- The development of a set of cybersecurity standards could go a long way in arming companies with more options when it comes to breaches.
- Without these standards companies are less likely to reveal they've been breached or have paid ransomware.
- Cyber attackers are taking advantage of failures in fundamentals.
The development of a set of cybersecurity standards — similar to the generally accepted accounting principles that businesses use for financial information — could go a long way in arming companies with more options when it comes to cybersecurity breaches and make them more likely to report when these events happen, cybersecurity experts say.
The explosion in the number of ransomware attacks in recent months is highlighting the fact that the U.S. still doesn't have "standards of what good cybersecurity looks like," says Michael Daniel, president and CEO of the Cyber Threat Alliance and a former cybersecurity coordinator on the National Security Council Staff under President Obama.
"In accounting we have GAAP, which is a body of work built up so that when you're looking at a company's books and numbers, you know what they mean," Daniel says. Similarly, in the physical world, there are standard, expected security protocols that are fairly universal. A business will routinely install cameras, a fence, and locks on the gates at a plant, manufacturing facility or distribution center.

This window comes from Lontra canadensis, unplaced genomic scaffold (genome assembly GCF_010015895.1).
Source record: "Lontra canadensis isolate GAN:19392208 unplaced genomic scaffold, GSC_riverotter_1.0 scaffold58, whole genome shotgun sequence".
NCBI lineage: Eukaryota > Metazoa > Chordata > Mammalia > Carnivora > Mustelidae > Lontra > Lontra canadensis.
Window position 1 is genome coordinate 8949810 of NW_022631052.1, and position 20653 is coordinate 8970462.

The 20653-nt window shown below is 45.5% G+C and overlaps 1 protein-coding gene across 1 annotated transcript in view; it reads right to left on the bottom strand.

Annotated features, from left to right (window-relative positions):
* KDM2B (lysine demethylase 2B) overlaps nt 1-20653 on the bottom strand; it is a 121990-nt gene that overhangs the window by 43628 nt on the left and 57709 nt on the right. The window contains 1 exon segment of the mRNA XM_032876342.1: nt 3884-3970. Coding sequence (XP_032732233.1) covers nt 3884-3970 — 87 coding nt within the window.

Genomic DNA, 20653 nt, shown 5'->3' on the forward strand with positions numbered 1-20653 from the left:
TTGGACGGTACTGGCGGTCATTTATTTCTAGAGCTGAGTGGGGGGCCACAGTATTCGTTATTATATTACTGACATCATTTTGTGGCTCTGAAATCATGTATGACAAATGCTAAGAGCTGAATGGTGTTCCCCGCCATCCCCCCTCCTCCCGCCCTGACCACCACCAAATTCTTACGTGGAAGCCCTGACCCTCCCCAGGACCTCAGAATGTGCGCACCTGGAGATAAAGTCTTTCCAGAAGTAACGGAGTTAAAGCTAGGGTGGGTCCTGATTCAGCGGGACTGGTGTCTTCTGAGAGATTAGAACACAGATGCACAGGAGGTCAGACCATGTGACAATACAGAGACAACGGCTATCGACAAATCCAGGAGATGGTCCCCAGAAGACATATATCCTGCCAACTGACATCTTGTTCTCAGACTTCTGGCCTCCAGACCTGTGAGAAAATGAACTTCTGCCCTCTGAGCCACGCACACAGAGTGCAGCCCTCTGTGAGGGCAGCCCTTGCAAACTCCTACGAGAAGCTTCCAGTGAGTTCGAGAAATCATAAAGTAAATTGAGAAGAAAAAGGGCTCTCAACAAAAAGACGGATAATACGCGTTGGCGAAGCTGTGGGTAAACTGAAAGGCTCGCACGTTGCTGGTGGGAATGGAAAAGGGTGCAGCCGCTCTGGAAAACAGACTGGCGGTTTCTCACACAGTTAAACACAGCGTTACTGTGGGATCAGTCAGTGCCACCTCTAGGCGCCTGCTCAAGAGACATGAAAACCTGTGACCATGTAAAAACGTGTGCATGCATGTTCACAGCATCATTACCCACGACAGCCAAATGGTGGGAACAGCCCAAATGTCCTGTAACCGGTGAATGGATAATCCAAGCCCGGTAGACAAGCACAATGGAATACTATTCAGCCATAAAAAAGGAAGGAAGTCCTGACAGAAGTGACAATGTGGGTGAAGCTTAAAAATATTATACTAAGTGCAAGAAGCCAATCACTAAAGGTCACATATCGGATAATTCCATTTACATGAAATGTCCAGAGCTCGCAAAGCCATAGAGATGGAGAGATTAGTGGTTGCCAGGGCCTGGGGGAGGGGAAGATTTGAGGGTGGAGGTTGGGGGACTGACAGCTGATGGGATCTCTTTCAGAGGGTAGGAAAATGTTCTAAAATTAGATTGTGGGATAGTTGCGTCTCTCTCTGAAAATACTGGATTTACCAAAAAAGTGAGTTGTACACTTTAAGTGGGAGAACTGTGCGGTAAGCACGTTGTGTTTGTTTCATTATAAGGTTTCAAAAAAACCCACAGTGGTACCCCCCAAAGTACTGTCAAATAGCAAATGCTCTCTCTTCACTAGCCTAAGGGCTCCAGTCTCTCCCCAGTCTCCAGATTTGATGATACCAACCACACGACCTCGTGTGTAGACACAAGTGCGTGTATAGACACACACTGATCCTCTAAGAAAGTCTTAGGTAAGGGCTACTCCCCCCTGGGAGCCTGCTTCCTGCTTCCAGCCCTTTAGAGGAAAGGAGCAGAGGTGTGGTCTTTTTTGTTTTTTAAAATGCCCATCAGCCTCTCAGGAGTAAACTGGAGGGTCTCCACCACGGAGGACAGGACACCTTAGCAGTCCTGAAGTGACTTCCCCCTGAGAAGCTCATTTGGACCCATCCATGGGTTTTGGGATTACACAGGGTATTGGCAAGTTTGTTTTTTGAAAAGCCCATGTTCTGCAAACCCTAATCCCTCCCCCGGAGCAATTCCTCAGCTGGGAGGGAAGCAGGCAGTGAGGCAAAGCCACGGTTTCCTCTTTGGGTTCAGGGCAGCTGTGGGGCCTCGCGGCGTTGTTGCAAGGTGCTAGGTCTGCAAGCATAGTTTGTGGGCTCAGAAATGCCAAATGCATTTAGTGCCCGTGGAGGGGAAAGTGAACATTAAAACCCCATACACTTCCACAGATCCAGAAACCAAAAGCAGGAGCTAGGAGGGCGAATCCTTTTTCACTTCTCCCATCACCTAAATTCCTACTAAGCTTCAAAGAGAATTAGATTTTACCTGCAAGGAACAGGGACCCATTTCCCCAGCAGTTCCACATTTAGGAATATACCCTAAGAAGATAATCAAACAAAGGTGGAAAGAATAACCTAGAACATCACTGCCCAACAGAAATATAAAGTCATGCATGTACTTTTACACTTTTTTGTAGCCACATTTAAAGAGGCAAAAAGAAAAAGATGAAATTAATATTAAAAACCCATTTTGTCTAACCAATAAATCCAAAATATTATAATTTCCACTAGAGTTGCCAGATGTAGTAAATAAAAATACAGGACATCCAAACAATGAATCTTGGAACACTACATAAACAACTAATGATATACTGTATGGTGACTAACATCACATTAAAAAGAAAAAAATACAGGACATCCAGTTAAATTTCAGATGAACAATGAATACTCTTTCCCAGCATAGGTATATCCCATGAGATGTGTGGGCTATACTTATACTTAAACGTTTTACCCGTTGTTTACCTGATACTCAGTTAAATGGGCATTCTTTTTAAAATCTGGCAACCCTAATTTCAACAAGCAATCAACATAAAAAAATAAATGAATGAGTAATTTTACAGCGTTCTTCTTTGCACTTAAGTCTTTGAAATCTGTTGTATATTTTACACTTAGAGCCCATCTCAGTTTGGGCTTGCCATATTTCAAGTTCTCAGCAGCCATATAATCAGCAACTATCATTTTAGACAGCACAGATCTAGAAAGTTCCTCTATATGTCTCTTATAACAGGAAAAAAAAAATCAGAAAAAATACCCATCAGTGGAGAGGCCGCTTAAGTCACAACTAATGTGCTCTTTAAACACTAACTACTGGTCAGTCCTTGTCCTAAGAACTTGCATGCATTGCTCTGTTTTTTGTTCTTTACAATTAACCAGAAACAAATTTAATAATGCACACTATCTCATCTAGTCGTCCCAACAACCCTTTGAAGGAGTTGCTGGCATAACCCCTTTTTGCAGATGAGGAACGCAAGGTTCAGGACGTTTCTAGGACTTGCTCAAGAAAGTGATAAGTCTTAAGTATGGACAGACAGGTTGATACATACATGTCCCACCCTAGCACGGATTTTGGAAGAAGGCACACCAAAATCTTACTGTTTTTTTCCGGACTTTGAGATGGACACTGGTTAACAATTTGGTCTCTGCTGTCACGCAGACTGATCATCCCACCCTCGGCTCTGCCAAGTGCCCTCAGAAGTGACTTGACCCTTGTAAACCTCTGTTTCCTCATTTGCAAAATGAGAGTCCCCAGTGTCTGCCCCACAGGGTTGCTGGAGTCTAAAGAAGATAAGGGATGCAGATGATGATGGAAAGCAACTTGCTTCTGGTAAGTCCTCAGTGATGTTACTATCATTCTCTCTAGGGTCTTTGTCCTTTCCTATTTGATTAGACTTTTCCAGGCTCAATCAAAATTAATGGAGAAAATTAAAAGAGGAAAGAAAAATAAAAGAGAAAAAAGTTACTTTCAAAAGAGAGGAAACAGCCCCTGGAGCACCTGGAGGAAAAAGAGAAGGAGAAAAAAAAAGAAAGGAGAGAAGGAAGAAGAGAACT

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"We do not have similar standards in cybersecurity," he says.
Among the reasons: complex technology, a plethora of companies pitching their solutions, and the ever-changing nature of the threats themselves. As a result, "it's difficult to know how much a company is liable for, or what someone else says they're liable for, or, if they're in a regulated business, what the regulators say you're liable for," he adds. Without these guideposts, many companies are less likely to reveal they've been breached or have paid ransomware.
The recent cyberattacks against Colonial Pipeline, SolarWinds and meat supplier JBS have added a sense of urgency in dealing with these threats and what they are costing companies. After its breach, Colonial reported that it paid a $5 million ransom to the hackers, but U.S. law enforcement officials were able to recover $2.3 million of that earlier this week.
On Wednesday, JBS said it paid the ransomware hackers who breached its computer networks about $11 million. Sen. Mark Warner, D-Va., is preparing a bipartisan bill that would require some businesses to report cyber incidents to the government so law enforcement can quickly get involved. During an Axios event about cybersecurity, where he previewed the bill, he said he expects it to be introduced in the next few weeks and believes broad support can help it pass quickly.
The creation of more explicit cybersecurity standards may have taken a step forward last week when the Biden administration urged corporate executives and other business leaders to get better prepared for these attacks. In a memo from Anne Neuberger, deputy national security advisor for cyber and emerging technology, businesses were warned that "the threats are serious and they are increasing."